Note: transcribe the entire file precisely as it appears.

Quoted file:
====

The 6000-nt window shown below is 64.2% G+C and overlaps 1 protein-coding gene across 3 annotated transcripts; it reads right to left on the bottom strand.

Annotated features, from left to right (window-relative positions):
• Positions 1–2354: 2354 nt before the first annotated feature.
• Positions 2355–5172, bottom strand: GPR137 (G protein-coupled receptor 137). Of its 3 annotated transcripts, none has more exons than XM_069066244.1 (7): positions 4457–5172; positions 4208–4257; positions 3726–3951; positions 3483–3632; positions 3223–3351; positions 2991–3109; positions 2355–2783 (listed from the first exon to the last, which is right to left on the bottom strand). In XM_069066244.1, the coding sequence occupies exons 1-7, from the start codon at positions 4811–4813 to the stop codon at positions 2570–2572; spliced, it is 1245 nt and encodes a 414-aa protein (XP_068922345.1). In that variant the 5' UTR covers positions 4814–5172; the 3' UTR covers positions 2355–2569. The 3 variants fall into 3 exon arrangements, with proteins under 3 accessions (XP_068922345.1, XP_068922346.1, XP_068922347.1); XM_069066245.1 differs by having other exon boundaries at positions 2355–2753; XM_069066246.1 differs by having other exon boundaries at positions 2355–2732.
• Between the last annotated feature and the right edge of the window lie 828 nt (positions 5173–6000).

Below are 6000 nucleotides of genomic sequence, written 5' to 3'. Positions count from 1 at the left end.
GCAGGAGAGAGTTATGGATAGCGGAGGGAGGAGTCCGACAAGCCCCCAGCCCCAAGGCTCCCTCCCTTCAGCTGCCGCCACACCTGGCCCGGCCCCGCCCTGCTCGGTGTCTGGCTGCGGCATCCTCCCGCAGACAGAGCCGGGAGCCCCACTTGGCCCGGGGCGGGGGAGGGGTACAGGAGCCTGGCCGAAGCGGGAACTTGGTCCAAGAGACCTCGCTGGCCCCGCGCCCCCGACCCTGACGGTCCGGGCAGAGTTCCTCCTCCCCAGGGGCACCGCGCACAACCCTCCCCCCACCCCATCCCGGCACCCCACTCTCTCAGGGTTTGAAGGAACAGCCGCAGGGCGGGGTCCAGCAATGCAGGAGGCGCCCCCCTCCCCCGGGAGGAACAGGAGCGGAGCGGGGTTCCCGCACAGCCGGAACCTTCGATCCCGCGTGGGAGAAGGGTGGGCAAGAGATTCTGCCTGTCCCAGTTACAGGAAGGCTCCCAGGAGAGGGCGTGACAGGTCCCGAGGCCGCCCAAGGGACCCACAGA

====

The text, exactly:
The 6000-nt window shown below is 64.2% G+C and overlaps 1 protein-coding gene across 3 annotated transcripts; it reads right to left on the bottom strand.

Annotated features, from left to right (window-relative positions):
• Positions 1–2354: 2354 nt before the first annotated feature.
• Positions 2355–5172, bottom strand: GPR137 (G protein-coupled receptor 137). Of its 3 annotated transcripts, none has more exons than XM_069066244.1 (7): positions 4457–5172; positions 4208–4257; positions 3726–3951; positions 3483–3632; positions 3223–3351; positions 2991–3109; positions 2355–2783 (listed from the first exon to the last, which is right to left on the bottom strand). In XM_069066244.1, the coding sequence occupies exons 1-7, from the start codon at positions 4811–4813 to the stop codon at positions 2570–2572; spliced, it is 1245 nt and encodes a 414-aa protein (XP_068922345.1). In that variant the 5' UTR covers positions 4814–5172; the 3' UTR covers positions 2355–2569. The 3 variants fall into 3 exon arrangements, with proteins under 3 accessions (XP_068922345.1, XP_068922346.1, XP_068922347.1); XM_069066245.1 differs by having other exon boundaries at positions 2355–2753; XM_069066246.1 differs by having other exon boundaries at positions 2355–2732.
• Between the last annotated feature and the right edge of the window lie 828 nt (positions 5173–6000).

Below are 6000 nucleotides of genomic sequence, written 5' to 3'. Positions count from 1 at the left end.
GCAGGAGAGAGTTATGGATAGCGGAGGGAGGAGTCCGACAAGCCCCCAGCCCCAAGGCTCCCTCCCTTCAGCTGCCGCCACACCTGGCCCGGCCCCGCCCTGCTCGGTGTCTGGCTGCGGCATCCTCCCGCAGACAGAGCCGGGAGCCCCACTTGGCCCGGGGCGGGGGAGGGGTACAGGAGCCTGGCCGAAGCGGGAACTTGGTCCAAGAGACCTCGCTGGCCCCGCGCCCCCGACCCTGACGGTCCGGGCAGAGTTCCTCCTCCCCAGGGGCACCGCGCACAACCCTCCCCCCACCCCATCCCGGCACCCCACTCTCTCAGGGTTTGAAGGAACAGCCGCAGGGCGGGGTCCAGCAATGCAGGAGGCGCCCCCCTCCCCCGGGAGGAACAGGAGCGGAGCGGGGTTCCCGCACAGCCGGAACCTTCGATCCCGCGTGGGAGAAGGGTGGGCAAGAGATTCTGCCTGTCCCAGTTACAGGAAGGCTCCCAGGAGAGGGCGTGACAGGTCCCGAGGCCGCCCAAGGGACCCACAGA